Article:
I knew Frances Ha was a coming–of–age black and white shortish film and that it’s good. And frankly, you don’t need to know much more going in: because from minute one, you’re sucked into Frances’s charming world full of quirks. If you’re in your twenties and unsure and haven’t seen this film, I recommend you put this review aside and go watch it – it’s on Netflix and all.
Review contains spoilers! If there’s one film that can restore passion towards cinema, it’s Life of Pi.
It was hard to make difference, for me, if Hannah Arendt – the film – was made about the said woman’s background featuring her philosophy and views or if it was made to show how much one woman could smoke in the 1960s.
Hannah Arendt was a German-Jewish philosopher and journalist who reported on Eichmann’s trial for The New York Times. Eichmann, if you’re not familiar, was a German war criminal, a lunatic and as Arendt said, not a person.1 He served as “an expert on Jewish matters” in the Nazi party and was responsible for a whole lot of Jewish deaths and war crimes. His trial was of great importance, naturally, and its coverage as well. Arendt wrote a book on it and (I fell asleep at one point so I don’t know what happened exactly, my apologies) caused a havoc as she critisised the actions of Jewish leaders – which most people interpreted as Arendt blaming the Jews for the Holocaust.
The second part of the film mainly concentrates on the latter part exactly – the response from others. Not only the general public but also Arendt’s (by then, mostly former) friends and family. Ties broke with some who were closest to her and people who she’d expected to admire her work rejected it – which Arendt, then, referred to as stupidity and ignorance. The story was interesting and I, a history nerd, hadn’t even heard of anyone called Hannah Arendt, yet she was an influential political figure and shouldn’t be overlooked. The story behind the plot, though serves as one of the few good things about the film.
Apart from a few gems – some strong appearances, a couple of witty scenes and the background to it, it’s not a good film (I, for one, as previously mentioned, fell asleep). It lacks visually, the soundtrack is so boring and unremarkable that even I noticed, there is no real connection to the characters and nothing that would actually keep you watching. I went to see it with class and if I hadn’t, I would’ve had walked out on it. The seventy-year-old director Margarethe von Trotta doesn’t make her case here, famous for her feminist touch on films, but rather tries too hard at some places and has it too loose in others. It’s neither compelling nor captivating at most times and is exactly the kind of film that that, shown to school students as compulsory, drives them away from non-Hollywood cinema.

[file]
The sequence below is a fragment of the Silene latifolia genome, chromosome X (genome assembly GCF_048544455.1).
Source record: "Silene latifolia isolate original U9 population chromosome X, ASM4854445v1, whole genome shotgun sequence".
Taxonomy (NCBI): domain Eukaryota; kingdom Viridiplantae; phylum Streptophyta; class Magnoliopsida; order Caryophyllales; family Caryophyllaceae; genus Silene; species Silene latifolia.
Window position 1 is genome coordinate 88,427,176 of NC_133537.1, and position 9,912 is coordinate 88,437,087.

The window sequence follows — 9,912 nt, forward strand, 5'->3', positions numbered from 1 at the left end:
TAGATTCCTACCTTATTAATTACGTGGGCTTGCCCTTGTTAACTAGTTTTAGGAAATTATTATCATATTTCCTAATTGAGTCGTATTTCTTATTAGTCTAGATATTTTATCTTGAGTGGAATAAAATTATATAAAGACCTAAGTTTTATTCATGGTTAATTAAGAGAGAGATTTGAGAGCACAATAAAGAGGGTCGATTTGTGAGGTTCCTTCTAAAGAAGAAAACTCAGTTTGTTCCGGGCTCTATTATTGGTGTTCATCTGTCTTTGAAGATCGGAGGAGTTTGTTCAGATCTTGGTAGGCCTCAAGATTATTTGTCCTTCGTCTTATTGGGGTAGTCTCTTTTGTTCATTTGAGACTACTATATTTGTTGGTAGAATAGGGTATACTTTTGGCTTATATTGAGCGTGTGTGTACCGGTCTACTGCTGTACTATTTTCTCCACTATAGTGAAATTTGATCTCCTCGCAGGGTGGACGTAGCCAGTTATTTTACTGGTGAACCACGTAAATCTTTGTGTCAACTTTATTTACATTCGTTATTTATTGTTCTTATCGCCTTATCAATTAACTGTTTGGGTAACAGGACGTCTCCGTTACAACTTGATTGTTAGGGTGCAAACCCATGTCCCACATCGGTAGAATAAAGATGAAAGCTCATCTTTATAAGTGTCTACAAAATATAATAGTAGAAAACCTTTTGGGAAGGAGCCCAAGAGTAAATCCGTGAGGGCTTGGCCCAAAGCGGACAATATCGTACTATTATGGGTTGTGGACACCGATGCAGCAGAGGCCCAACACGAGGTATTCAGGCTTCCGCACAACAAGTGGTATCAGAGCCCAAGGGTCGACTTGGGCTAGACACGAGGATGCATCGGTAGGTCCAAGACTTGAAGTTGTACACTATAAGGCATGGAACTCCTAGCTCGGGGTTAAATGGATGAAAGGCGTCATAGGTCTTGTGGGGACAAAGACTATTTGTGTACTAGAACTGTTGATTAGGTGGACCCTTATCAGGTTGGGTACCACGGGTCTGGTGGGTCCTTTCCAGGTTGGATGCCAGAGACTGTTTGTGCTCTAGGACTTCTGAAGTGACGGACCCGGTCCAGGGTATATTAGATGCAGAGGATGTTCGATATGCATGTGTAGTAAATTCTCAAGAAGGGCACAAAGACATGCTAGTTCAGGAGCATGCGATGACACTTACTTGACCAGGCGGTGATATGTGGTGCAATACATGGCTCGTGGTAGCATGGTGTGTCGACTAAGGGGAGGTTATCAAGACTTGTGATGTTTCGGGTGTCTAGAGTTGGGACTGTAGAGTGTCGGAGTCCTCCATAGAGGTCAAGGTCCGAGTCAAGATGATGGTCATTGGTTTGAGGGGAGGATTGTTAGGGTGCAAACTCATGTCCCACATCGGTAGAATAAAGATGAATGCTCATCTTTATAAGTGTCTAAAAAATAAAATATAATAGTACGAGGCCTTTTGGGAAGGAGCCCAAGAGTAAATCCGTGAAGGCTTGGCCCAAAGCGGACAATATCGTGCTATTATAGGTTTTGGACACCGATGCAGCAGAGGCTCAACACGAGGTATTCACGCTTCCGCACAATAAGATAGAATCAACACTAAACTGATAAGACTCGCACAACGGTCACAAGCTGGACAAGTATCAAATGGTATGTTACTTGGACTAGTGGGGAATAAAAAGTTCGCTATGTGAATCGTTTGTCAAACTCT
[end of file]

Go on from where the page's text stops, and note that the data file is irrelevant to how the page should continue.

1 roughly. I have a very, very bad memory.
So on one weekend in October 2011, I watched the first two seasons of Glee. I wanted to see something fun and easy and that was just that. I have no idea how did I do that1 but I saw it all and I’m pretty sure I liked it2, too. I haven’t watched any of it since. Because I don’t dig that kind of TV. So I was planning to leave Pitch Perfect3 where it was. And then my (very Glee-watching, I might add) friend asked me to the cinema to see it and I can’t ever resist going there.
Also, there’s this another thing about me – I tend to fall asleep in the cinema when I haven’t slept4 – even had that with the second seeing of Avatar – but I didn’t this time, so I can give Pitch Perfect that. Even though I didn’t like it too much. I’m not much of a music person – I have my indie stuff and I listen to them on my own but otherwise, don’t really keep up with music. I did know some of the songs there because they’re always playing in cafés and shops (but there was also Carry On My Wayward Son, which had me so excited I squealed very loudly). Some of them sucked. Some were good but some just sucked.
The two main emotions I had about Pitch Perfect were that 1) what the actual fuck is going on?5 where I blankly stared at my Glee-watching friend and 2) they started something… and quit. Most scenes felt like this – they were starting some storyline or a relationship dynamic, and then quit – which made for dubious scenes and settings. I loved Jesse (Skylar Astin) and didn’t understand why Beca did (though her watching The Breakfast Club was adorable) most things. The control-freak puking chick felt the same – she should’ve made her mind up earlier or never. The hilarious Asian chick (portrayed by Hana Mae Lee) and Fat Amy (Rebel Wilson) who I expected to be terribly lame and one-sided stole the show for me. Jesse’s magician friend would’ve been great, too, if he’d been given more credit (he was still adorable though).
I kind of feel like this is a film made to tickle the senses of top 40-listeners and to make some good gif material for Tumblr. It tries to win the hearts of many different people – they have a 1) sassy fat girl, 2) a lesbian chick, 3) a rebellious eyeliner-wearing almost socially awkward rock chick, 4) the lovely boy out of Tumblr and 5) the bitch whose mutual hatred everybody can bond over. The film has one thing that’s definitely working, though – every scene where there’s Beca and sound or radio devices, is seriously hot.
1 mostly because that is 16 hours of watching per day; and I religiously slept for eight hours every night back then.
2 you would guess that comes naturally but no, it’s not that easy with me. It might’ve merely been an uncontrollable urge to stay in bed.
3 after finding out it wasn’t about baseball, I was very surprised, I might add.
4 the previous night at 1 am I figured it was a perfect time to start another blog for photography and edit a bunch of photos taken that day. God, I’m weird.
5 in example: the puking scenes.